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Comprehending figurative language

Date Released: Tue, 14 June 2011 09:46 +0200

Recently Kristin van der Merwe did a presentation at a departmental research seminar on a study which looked at the comprehension of figurative language, namely idioms and similes, in three groups of boys between the ages of 8 and 10. These three groups included typically developing Afrikaans first language speakers, typically developing Afrikaans second language speakers and Afrikaans first language speakers with specific language impairment (SLI).

The study aimed to assess whether, or to what degree, the three groups of children were able to comprehend idioms and similes. Children experiencing language disorders, including children with SLI, have often been noted to have difficulty in comprehending figurative language, to a greater or lesser degree. Children with SLI have a normal non-verbal IQ and lower verbal IQ. They are said to be following the developmental path of that of a younger child. SLI affects both receptive and expressive language. Children with SLI typically have problems with grammar, narrative construction, using language to reason, context and speaker intention, semantic and word recall difficulties and emotional, behavioural, social or academic difficulties.

Idioms and their meanings are said to be entered into an adult’s mental lexicon and then retrieved as a whole unit much like individual words. But idioms are experienced largely as novel sentences for children. Initially no contexts were provided for the idioms, but if the participant produced an incorrect or literal answer for the idiom, the idiom was placed in context.  The participants’ answers were then scored as either correct, related, restatement, unrelated answer, literal interpretation or no response. Below one can see some example answers supplied by the participants for the idiom Ek is nie onder ‘n kalkoen uitgebroei nie (I was not hatched out from under a turkey which means that you are not stupid):

  • Correct answer: Ek is nie stupid nie. (I am not stupid.)
  • Related answer: Ek lyk nie so simpel soos ‘n turkey nie. (I don’t look as stupid as a turkey.)
  • Restatement: ‘n Kalkoen het my nie in ‘n eier gelê nie. (A turkey didn’t lay me in an egg.)
  • Unrelated answer: Jy kom nie uit ‘n kalkoen nie, jy kom uit ‘n hoender uit. ’n Hoender broei jou uit,dan is jy net ‘n kleintjie, dan raak jy net so groot soos hy.(You don’t come out of a turkey; you come out of a chicken. I chicken hatches you out they you are just a small chicken then you grow to be as big as that chicken.)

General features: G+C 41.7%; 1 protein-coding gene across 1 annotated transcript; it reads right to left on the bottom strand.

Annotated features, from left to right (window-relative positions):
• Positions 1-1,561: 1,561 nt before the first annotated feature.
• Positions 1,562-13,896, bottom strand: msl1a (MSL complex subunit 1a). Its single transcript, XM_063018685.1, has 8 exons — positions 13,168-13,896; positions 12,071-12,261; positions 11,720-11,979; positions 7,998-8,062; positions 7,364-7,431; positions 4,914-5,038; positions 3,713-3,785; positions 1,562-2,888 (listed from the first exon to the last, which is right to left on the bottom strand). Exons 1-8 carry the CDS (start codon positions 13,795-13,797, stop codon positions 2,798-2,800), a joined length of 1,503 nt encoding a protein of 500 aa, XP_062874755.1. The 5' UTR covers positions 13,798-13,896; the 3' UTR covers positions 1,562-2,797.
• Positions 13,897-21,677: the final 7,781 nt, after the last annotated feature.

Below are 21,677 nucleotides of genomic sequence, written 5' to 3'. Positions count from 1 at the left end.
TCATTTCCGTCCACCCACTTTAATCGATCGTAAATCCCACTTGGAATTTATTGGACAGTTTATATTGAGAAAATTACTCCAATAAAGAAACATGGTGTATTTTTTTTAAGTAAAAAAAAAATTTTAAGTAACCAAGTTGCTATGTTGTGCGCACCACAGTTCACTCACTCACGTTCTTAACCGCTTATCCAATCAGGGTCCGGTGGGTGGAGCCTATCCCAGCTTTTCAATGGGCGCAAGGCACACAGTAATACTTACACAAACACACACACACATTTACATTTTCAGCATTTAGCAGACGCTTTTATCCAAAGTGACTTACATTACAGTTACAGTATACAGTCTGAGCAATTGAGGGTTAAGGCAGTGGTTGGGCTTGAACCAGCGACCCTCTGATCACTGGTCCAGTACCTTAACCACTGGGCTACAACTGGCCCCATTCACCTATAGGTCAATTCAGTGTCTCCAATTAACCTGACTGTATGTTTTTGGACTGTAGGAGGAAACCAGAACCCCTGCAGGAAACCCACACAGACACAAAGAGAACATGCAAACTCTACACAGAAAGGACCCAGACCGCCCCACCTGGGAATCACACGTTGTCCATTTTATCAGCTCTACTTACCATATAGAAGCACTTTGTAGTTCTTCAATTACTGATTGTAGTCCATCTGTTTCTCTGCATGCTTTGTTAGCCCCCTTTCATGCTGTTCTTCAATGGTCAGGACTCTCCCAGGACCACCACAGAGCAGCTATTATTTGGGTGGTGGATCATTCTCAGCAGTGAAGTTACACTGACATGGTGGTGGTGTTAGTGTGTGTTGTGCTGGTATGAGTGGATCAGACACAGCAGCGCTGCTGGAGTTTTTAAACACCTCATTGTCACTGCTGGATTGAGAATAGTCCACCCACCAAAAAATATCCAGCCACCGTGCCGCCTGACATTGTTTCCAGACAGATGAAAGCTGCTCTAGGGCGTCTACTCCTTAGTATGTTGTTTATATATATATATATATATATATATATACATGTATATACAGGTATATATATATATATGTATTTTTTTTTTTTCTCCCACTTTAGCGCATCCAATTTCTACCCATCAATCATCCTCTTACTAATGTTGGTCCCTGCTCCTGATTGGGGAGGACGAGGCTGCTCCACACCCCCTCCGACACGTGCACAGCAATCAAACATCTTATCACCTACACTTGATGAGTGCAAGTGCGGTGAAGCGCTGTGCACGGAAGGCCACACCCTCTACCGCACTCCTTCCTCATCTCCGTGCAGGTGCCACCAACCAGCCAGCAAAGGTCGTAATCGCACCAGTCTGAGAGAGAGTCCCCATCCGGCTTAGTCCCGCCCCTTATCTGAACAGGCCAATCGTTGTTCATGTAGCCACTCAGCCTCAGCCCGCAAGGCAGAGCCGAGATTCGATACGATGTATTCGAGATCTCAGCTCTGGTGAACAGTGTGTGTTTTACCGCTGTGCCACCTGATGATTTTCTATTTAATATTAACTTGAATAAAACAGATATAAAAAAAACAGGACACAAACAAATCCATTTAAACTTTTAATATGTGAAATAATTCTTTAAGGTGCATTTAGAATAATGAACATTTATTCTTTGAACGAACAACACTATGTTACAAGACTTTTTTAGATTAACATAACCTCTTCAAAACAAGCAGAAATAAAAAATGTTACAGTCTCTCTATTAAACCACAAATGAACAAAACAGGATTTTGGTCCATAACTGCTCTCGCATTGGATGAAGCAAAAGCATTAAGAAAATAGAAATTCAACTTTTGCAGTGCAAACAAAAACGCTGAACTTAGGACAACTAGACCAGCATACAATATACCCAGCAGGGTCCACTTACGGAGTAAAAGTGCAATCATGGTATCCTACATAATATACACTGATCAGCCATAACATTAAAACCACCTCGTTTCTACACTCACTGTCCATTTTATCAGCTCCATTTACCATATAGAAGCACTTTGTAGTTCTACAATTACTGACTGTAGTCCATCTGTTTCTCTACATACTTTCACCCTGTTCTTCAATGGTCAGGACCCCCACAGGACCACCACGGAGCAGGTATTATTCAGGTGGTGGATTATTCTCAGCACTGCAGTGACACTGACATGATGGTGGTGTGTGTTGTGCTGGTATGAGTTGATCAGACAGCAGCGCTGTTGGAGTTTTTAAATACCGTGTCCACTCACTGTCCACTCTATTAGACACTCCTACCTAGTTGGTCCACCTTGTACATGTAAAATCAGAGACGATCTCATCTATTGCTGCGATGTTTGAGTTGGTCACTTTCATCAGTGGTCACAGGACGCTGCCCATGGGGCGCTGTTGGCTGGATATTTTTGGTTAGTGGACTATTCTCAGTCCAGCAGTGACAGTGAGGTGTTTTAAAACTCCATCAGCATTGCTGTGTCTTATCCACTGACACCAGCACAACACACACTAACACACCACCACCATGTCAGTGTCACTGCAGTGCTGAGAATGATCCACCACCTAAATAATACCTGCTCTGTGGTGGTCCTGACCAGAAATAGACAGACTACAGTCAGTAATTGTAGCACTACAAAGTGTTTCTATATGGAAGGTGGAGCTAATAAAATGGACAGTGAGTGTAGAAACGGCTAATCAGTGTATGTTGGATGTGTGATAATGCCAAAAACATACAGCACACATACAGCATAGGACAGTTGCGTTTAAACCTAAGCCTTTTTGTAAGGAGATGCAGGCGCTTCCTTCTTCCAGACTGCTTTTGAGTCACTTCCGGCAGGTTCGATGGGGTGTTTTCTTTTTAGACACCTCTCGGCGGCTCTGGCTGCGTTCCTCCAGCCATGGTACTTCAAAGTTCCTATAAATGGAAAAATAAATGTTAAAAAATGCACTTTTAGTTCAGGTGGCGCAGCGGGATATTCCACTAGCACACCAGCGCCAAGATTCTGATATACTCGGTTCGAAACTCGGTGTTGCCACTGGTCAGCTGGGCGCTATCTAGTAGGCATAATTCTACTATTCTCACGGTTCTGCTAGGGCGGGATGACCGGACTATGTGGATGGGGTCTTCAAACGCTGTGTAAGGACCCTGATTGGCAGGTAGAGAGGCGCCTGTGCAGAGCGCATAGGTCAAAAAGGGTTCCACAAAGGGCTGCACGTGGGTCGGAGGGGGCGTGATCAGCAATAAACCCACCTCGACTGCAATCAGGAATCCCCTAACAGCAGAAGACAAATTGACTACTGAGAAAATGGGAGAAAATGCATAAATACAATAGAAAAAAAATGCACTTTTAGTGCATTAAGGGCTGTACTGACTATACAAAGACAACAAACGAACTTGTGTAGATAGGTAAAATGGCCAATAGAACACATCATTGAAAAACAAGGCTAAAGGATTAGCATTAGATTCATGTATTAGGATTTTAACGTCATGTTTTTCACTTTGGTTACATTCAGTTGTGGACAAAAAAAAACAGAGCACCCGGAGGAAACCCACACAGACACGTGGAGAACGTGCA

• Literal interpretation: Ek is uit my ma se maag uitgebroei. (I was hatched out of my mother’s stomach.)
  • No response: Ek weet nie. (I don’t know.)

It can be argued that there is a category missing here and that might be “plausible figurative answers”. For example, when a child was asked about the meaning of the phrase Die koeel is deur die kerk (the bullet is through the church,) which means that something is over and done with, he responded by saying that Die dominee is dood (the minister is dead).This response seems to suggest that the child interpreted the idiom in somewhat of a euphemistic manner. Might this be seen as an ability to infer figurative meaning?

As far as the results of the study are concerned, performance of the SLI group proved to be only slightly inferior to that of the other two groups, but no statistically significant differences were found among the three groups. The use of context proved to be beneficial to all groups. However it proved to be most beneficial for the children with SLI. This is an interesting finding given that younger children are said to be more reliant on context. It seems to indicate that children with SLI are indeed following the developmental path of that of a younger child. The similes proved easier for all groups to comprehend, most likely due to their greater explicitness.

The second language participants were asked to translate the idioms and similes into English. It was found that the Afrikaans idioms and similes were seldom likened to their English equivalents. Idioms which were semantically and syntactically similar or identical to the Afrikaans sentences often incited literal interpretations. Incorrect phonological transfers also appeared to create confusion and to obscure meaning. The L2 speakers’ difficulties possibly arose from a lack of familiarity with figurative language, an inability to grasp figurative language, and/or a lack of proficiency in Afrikaans. Pedagogical implications and recommendations were also discussed.